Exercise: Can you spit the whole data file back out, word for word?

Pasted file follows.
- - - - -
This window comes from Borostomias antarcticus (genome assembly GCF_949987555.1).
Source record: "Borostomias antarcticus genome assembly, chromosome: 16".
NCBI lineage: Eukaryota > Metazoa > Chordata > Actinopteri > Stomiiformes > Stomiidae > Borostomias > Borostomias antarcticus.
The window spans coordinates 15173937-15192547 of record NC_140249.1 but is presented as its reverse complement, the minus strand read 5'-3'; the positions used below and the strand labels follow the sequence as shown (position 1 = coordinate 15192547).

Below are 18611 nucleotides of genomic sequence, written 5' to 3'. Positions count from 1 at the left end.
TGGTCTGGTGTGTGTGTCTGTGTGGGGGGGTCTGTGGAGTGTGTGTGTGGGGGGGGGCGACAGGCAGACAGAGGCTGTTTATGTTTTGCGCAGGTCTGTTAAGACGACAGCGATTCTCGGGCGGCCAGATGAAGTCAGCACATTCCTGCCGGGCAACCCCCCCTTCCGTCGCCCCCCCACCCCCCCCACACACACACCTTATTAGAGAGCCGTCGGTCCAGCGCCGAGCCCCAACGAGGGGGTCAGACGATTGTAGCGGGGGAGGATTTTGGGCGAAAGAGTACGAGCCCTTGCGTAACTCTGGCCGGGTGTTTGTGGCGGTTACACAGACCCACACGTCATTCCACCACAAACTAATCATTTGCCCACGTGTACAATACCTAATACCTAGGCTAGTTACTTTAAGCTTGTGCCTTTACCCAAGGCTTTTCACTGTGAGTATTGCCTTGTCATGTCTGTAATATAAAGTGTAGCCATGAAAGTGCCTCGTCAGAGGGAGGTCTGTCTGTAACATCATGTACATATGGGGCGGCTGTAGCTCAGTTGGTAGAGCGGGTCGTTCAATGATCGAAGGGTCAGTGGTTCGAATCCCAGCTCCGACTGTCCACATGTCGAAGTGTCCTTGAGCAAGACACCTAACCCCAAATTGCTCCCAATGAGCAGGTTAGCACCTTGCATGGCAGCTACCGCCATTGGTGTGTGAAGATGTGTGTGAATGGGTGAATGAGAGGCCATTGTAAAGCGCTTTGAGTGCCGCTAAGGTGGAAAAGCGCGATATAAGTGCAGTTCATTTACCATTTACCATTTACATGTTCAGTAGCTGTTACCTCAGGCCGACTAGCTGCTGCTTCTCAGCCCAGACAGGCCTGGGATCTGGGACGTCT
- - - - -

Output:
This window comes from Borostomias antarcticus (genome assembly GCF_949987555.1).
Source record: "Borostomias antarcticus genome assembly, chromosome: 16".
NCBI lineage: Eukaryota > Metazoa > Chordata > Actinopteri > Stomiiformes > Stomiidae > Borostomias > Borostomias antarcticus.
The window spans coordinates 15173937-15192547 of record NC_140249.1 but is presented as its reverse complement, the minus strand read 5'-3'; the positions used below and the strand labels follow the sequence as shown (position 1 = coordinate 15192547).

Below are 18611 nucleotides of genomic sequence, written 5' to 3'. Positions count from 1 at the left end.
TGGTCTGGTGTGTGTGTCTGTGTGGGGGGGTCTGTGGAGTGTGTGTGTGGGGGGGGGCGACAGGCAGACAGAGGCTGTTTATGTTTTGCGCAGGTCTGTTAAGACGACAGCGATTCTCGGGCGGCCAGATGAAGTCAGCACATTCCTGCCGGGCAACCCCCCCTTCCGTCGCCCCCCCACCCCCCCCACACACACACCTTATTAGAGAGCCGTCGGTCCAGCGCCGAGCCCCAACGAGGGGGTCAGACGATTGTAGCGGGGGAGGATTTTGGGCGAAAGAGTACGAGCCCTTGCGTAACTCTGGCCGGGTGTTTGTGGCGGTTACACAGACCCACACGTCATTCCACCACAAACTAATCATTTGCCCACGTGTACAATACCTAATACCTAGGCTAGTTACTTTAAGCTTGTGCCTTTACCCAAGGCTTTTCACTGTGAGTATTGCCTTGTCATGTCTGTAATATAAAGTGTAGCCATGAAAGTGCCTCGTCAGAGGGAGGTCTGTCTGTAACATCATGTACATATGGGGCGGCTGTAGCTCAGTTGGTAGAGCGGGTCGTTCAATGATCGAAGGGTCAGTGGTTCGAATCCCAGCTCCGACTGTCCACATGTCGAAGTGTCCTTGAGCAAGACACCTAACCCCAAATTGCTCCCAATGAGCAGGTTAGCACCTTGCATGGCAGCTACCGCCATTGGTGTGTGAAGATGTGTGTGAATGGGTGAATGAGAGGCCATTGTAAAGCGCTTTGAGTGCCGCTAAGGTGGAAAAGCGCGATATAAGTGCAGTTCATTTACCATTTACCATTTACATGTTCAGTAGCTGTTACCTCAGGCCGACTAGCTGCTGCTTCTCAGCCCAGACAGGCCTGGGATCTGGGACGTCT